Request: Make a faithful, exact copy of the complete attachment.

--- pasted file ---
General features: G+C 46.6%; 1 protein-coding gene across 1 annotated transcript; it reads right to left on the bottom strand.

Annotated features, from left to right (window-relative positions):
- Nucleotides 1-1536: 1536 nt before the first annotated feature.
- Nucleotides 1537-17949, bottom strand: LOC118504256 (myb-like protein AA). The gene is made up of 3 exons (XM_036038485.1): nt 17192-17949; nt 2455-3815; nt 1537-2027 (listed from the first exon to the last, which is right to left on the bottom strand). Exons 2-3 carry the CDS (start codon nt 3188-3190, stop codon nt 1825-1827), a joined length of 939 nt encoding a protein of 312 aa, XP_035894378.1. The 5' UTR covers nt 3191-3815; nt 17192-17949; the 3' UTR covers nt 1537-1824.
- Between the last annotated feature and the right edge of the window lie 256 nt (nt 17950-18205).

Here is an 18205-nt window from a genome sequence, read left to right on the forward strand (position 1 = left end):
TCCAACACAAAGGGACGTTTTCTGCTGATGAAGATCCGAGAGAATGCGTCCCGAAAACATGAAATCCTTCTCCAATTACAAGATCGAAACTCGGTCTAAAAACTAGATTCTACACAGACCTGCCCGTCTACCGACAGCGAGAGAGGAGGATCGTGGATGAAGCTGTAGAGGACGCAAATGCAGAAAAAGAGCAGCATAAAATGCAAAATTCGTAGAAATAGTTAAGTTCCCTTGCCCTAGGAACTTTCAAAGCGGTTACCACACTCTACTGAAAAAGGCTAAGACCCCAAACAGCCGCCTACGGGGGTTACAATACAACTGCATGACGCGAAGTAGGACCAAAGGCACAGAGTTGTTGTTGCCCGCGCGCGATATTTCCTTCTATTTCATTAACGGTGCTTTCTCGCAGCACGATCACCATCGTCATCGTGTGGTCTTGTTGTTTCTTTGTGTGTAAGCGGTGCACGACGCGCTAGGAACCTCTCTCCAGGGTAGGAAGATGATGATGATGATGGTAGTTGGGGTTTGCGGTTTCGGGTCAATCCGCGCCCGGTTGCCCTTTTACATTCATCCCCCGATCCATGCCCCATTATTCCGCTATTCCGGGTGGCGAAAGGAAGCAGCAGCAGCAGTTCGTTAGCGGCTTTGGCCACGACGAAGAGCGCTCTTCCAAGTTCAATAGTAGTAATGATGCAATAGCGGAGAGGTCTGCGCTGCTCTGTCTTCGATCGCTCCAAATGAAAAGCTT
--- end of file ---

General features: G+C 46.6%; 1 protein-coding gene across 1 annotated transcript; it reads right to left on the bottom strand.

Annotated features, from left to right (window-relative positions):
- Nucleotides 1-1536: 1536 nt before the first annotated feature.
- Nucleotides 1537-17949, bottom strand: LOC118504256 (myb-like protein AA). The gene is made up of 3 exons (XM_036038485.1): nt 17192-17949; nt 2455-3815; nt 1537-2027 (listed from the first exon to the last, which is right to left on the bottom strand). Exons 2-3 carry the CDS (start codon nt 3188-3190, stop codon nt 1825-1827), a joined length of 939 nt encoding a protein of 312 aa, XP_035894378.1. The 5' UTR covers nt 3191-3815; nt 17192-17949; the 3' UTR covers nt 1537-1824.
- Between the last annotated feature and the right edge of the window lie 256 nt (nt 17950-18205).

Here is an 18205-nt window from a genome sequence, read left to right on the forward strand (position 1 = left end):
TCCAACACAAAGGGACGTTTTCTGCTGATGAAGATCCGAGAGAATGCGTCCCGAAAACATGAAATCCTTCTCCAATTACAAGATCGAAACTCGGTCTAAAAACTAGATTCTACACAGACCTGCCCGTCTACCGACAGCGAGAGAGGAGGATCGTGGATGAAGCTGTAGAGGACGCAAATGCAGAAAAAGAGCAGCATAAAATGCAAAATTCGTAGAAATAGTTAAGTTCCCTTGCCCTAGGAACTTTCAAAGCGGTTACCACACTCTACTGAAAAAGGCTAAGACCCCAAACAGCCGCCTACGGGGGTTACAATACAACTGCATGACGCGAAGTAGGACCAAAGGCACAGAGTTGTTGTTGCCCGCGCGCGATATTTCCTTCTATTTCATTAACGGTGCTTTCTCGCAGCACGATCACCATCGTCATCGTGTGGTCTTGTTGTTTCTTTGTGTGTAAGCGGTGCACGACGCGCTAGGAACCTCTCTCCAGGGTAGGAAGATGATGATGATGATGGTAGTTGGGGTTTGCGGTTTCGGGTCAATCCGCGCCCGGTTGCCCTTTTACATTCATCCCCCGATCCATGCCCCATTATTCCGCTATTCCGGGTGGCGAAAGGAAGCAGCAGCAGCAGTTCGTTAGCGGCTTTGGCCACGACGAAGAGCGCTCTTCCAAGTTCAATAGTAGTAATGATGCAATAGCGGAGAGGTCTGCGCTGCTCTGTCTTCGATCGCTCCAAATGAAAAGCTT